As Gov. Greg Abbott and Austin Mayor Steve Adler have waged a social media war about how to deal with homeless people in the state's capital, Texans who don't have shelter have gone about their daily lives in tents and under highway overpasses.
The Texas Tribune spoke to several homeless residents in recent weeks to hear about life without a home.
Here, they share their stories in their own words.
Bill Taban wakes up early each morning hoping to earn money from Austin’s rush hour. He lives under an overpass and washes windows at the nearest intersection as an alternative to typical panhandling.
Fleeing a bloody Sudanese civil war, Taban came to the U.S. as a child with his mother. Taban said he could never truly establish himself because it’s been hard to acclimate to American customs. He said he’s frequently faced charges for sleeping in certain places.
Jolie Fifer, 21, said she was kicked out of a relative’s home after experiencing symptoms of bipolar disorder and has been homeless since. Her boyfriend, who’s known as “Black,” taught her to live on the streets. The two live under Interstate 35 in Austin with Fifer’s dog, Prince.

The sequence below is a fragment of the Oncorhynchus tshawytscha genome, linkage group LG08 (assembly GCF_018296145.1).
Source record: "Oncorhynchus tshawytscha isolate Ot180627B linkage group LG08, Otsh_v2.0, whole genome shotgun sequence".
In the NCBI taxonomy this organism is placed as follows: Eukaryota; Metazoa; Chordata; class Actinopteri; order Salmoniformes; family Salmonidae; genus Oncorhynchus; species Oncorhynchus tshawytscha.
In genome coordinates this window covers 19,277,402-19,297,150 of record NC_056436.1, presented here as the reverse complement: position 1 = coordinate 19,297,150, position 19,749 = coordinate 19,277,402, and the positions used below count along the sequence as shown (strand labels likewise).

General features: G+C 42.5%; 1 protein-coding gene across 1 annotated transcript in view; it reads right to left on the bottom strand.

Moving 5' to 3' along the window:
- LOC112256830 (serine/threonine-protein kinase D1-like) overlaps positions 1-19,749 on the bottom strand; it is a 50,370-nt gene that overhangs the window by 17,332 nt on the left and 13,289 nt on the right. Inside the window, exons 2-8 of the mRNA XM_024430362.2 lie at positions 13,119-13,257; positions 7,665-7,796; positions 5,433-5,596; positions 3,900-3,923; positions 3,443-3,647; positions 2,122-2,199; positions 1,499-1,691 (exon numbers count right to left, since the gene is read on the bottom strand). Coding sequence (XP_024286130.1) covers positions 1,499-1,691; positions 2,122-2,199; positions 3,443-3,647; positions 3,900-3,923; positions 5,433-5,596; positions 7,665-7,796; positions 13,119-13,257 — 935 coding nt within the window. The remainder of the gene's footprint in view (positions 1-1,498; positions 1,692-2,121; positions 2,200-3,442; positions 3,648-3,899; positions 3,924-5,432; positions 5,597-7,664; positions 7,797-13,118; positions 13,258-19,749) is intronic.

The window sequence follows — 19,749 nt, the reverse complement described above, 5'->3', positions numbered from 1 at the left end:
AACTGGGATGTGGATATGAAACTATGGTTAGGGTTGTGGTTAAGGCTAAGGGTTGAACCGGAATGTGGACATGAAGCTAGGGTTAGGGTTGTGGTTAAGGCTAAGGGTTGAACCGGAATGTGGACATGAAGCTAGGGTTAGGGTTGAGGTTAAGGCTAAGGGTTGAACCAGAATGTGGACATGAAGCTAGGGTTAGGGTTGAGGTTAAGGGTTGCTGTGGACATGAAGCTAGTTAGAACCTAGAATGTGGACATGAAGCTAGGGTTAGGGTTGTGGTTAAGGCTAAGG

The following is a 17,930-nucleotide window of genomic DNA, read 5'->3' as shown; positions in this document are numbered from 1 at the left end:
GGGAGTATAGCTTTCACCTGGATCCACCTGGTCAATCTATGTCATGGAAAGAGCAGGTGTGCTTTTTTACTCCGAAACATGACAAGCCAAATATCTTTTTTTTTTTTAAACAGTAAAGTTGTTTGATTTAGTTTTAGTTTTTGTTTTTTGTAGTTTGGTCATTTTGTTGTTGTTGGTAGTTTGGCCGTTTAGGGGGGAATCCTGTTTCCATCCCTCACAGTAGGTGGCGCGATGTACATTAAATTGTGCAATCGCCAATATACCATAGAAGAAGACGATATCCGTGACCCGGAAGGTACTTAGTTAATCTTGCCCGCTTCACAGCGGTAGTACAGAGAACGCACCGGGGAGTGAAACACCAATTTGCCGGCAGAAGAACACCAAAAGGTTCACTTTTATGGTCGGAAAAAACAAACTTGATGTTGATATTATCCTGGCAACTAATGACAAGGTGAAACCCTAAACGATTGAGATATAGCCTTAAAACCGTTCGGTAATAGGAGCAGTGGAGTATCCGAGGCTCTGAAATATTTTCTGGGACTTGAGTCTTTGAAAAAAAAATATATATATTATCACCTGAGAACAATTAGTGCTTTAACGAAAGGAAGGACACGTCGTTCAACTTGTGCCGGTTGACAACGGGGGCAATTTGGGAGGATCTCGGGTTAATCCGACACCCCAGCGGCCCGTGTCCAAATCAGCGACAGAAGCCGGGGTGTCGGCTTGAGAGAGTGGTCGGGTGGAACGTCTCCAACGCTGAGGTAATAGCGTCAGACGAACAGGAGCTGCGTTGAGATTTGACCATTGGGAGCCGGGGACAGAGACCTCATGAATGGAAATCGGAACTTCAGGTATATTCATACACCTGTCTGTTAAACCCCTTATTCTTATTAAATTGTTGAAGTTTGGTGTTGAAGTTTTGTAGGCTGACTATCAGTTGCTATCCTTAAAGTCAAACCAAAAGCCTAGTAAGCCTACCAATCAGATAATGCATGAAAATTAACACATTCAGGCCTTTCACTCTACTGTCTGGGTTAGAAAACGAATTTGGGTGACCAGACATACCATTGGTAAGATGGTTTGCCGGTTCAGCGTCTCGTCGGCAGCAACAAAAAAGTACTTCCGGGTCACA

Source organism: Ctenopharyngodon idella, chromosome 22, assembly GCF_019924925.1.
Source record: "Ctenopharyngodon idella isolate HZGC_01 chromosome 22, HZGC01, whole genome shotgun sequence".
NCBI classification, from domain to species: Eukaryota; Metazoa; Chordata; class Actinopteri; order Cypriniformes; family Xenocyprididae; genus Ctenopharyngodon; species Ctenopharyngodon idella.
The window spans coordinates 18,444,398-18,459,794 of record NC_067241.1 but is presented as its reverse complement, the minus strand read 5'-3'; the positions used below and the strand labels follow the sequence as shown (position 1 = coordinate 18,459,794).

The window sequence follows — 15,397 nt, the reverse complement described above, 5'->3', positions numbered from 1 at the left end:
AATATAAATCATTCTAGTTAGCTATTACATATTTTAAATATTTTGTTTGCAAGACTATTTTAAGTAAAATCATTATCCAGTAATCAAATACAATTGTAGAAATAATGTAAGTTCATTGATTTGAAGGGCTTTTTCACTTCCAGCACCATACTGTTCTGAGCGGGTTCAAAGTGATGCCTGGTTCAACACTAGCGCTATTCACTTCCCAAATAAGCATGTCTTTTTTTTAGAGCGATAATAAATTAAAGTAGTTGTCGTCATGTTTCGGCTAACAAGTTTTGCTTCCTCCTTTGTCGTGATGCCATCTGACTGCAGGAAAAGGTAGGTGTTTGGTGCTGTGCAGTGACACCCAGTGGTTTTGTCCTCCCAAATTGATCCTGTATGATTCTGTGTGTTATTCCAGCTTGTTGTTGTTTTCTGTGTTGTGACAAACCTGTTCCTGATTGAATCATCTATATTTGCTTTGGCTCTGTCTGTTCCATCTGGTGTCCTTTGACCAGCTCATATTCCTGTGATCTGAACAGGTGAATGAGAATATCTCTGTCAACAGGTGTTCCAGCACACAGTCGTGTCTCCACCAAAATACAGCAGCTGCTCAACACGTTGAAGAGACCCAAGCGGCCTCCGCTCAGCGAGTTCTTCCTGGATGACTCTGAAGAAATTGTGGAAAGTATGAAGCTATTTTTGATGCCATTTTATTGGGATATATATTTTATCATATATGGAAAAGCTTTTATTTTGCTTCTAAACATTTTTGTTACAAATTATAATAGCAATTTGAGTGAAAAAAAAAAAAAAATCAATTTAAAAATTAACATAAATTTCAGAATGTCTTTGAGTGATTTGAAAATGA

Fifer wants to secure permanent housing and find a job working with children. She is inspired by her grandmother, who was a teacher.
Harvest asked that her full name not be used because she fears being targeted by others experiencing homelessness. She said most homeless people have experienced some sort of trauma in their lives. The 37-year-old said trauma in her life drove her from her family’s home and made it difficult to hold down a job.
Harvest lives in a tent, where she tries to accumulate extra supplies and provide some medical care for other homeless residents. She said being a homeless woman poses hygiene and safety challenges.
Harold Hicks overcame several setbacks before he secured work in construction a few months ago. But before he found his home, he was living in a camp under an overpass in South Austin. Having escaped homelessness, he returns to the camp often to provide supplies and visit the friends he made.
The 40-year-old said he lost his old home in a fire and had no safety net to fall back on. He compared homelessness to a “sickness” and “depression” that made seeking employment near impossible.
Gilbert Jones said he has been homeless since his mother died in 1990. After entering and leaving prison with nothing, living on the street was the only option, the 51-year-old said. He lives in a tent under an overpass with his wife, who is pregnant.
Jones said passersby often harass homeless residents. He said he and his wife want to to work to secure permanent housing for their growing family. Jones also said officials unhappy with conditions of homeless camps could pay people living in them to clean them up.
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